GOLD are back, and with loving force!
(Ván Records, 24 February 2017) – 39’ 33’’
I first stumbled across this jewel of a band when they released their debut ‘Interbellum’ in 2012 – back then, I was quick to judge them as yet another female fronted retro band the world didn’t need, and neither had the ‘including ex-members of THE DEVIL’S BLOOD’ boost made them any more interesting to me (although, admittedly, the release has grown on me since, as I know now what to look for in that band). Wrapped and cast aside somewhere in the dustier areas of my brain, it took until a year ago (almost to the day) for me to rediscover them, when a friend’s band (FUZZBRIDE – go check them out, their brilliant EP should be out on Bandcamp any day now!) was supporting them at a local show at Hafenklang in Hamburg. So, planning to head there anyway I decided to give their then-latest album ‘No Image’ a spin – and was completely and utterly blown away.
But this review is about the here and now and not the past, and ‘Optimist’ is just as good (if not better) than ‘No Image’. The key trademarks established on the predecessor are still there – a driving bass and minimalist yet effective drum lines build the foundation on which the manifold layers of distorted, tweaked, tender, whirring, and heavy guitar layers thrive and bloom and entangle with Milena’s ever so distant-yet-intimate vocals. What sounds like a simple recipe is ultimately more complex than what one is used to. Yes, buzzwords and genre descriptions such as post/dark/indie indeed come to mind, but there is much more to it. If there is one band which could bring fans of Burzum and QoTSA together, it would be GOLD – all that while sounding like neither.
‘Optimist’ starts bleak and slow, and the first track ‘You Too Must Die’ stands in strong contrast to the album title. Opening with the words “binge-watching the world collapse” in Milena’s vulnerable voice, it reveals another quality of GOLD – being not only musically but contextually relevant in a world divided between hate-mongering and escapism. ‘Summer Thunder’ slightly picks up the pace while contrasting Milena’s now more confident voice with a subtle desert vibe to the guitars. Are we getting slightly optimistic here? Hell no. This song is still deeply drenched in melancholia, although maybe a little more determined. ‘White Noise’ is a turning point, and sadness inevitably turns into madness, all conveyed through Milena’s lyrics and vocals, while the band slowly grooves towards the abyss. The fall is deep, and so ‘Teenage Lust’ demonstrates how it sounds when you’ve hit rock bottom. The absence of drums in this down tempo depressive episode makes the beginning of ‘No Shadow’ all the more powerful. The nadir is overcome, the tempo is fast, the lead guitar cuts, and suddenly Milena sounds stronger than ever – until ‘I Do My Own Stunts” suddenly turns resignation into confidence! If I had to pick one, this would probably my favourite and, with its 80s-vibe in the chorus, will certainly be played right after some BEASTMILK-song at my next DJ session. What follows is a two-minute battle cry to do just one thing – to not be an asshole in a world full of assholes, to ‘Be Good’ and to “stick to your guns and hold on tight”. Suddenly, we look back and see that we’re out of the dark valley – albeit an easy accomplishment as Milena, against a backdrop of almost-heavy-metal, nearly cheerfully sings ‘Come With Me”. Before we know, this record has taken an optimistic turn one would have never assumed after the first couple of songs. Even the closer ‘Tear’, with its downtempo melancholia and Milena’s voice reaching into new depths, cannot quench the ambivalent mood between sadness and hope, and takes this journey to a beautiful end.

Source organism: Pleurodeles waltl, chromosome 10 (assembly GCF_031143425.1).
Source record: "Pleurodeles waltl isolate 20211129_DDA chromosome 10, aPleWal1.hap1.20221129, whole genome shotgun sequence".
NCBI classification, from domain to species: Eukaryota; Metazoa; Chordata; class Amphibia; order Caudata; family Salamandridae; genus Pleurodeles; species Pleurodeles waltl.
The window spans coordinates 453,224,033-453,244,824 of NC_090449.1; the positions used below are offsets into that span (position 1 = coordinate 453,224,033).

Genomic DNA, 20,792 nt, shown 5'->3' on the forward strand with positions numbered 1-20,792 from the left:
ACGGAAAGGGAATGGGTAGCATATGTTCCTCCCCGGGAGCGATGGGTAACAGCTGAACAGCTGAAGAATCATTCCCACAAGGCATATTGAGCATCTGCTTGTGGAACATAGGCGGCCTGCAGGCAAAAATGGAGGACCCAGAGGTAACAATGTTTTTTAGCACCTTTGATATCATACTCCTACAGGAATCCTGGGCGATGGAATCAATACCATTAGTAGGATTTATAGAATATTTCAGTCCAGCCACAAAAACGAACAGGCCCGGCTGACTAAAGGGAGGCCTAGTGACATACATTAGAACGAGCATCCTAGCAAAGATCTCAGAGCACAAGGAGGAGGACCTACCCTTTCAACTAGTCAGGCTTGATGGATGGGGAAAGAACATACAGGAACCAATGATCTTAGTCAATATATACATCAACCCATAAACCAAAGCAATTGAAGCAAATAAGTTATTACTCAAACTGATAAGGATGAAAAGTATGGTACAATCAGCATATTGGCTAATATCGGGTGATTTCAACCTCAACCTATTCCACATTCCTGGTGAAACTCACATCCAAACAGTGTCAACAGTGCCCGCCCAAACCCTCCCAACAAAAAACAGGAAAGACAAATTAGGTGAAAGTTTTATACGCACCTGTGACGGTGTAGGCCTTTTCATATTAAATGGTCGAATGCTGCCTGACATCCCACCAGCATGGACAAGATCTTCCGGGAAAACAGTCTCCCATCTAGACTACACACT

Make no mistake – if you are into metal and nothing else, you will probably not like this. If you are a little open-minded, though, and care about music, you should definitely give ‘Optimist’ a chance. Despite being clearly centred around Milena’s voice, the guitars and rhythmic section have a lot to offer and the compositions and performance are totally on point. It is a sad yet warm album, totally fitting the dark era it was released in, although I hardly doubt that it will age well. On top of that, GOLD accomplish the rare feat of avoiding the many clichés around that genre. They are neither your typical leather-clad rock band nor pretentious owl-and-deer-hipsters. They just write beautiful music with a message, and you should listen to it.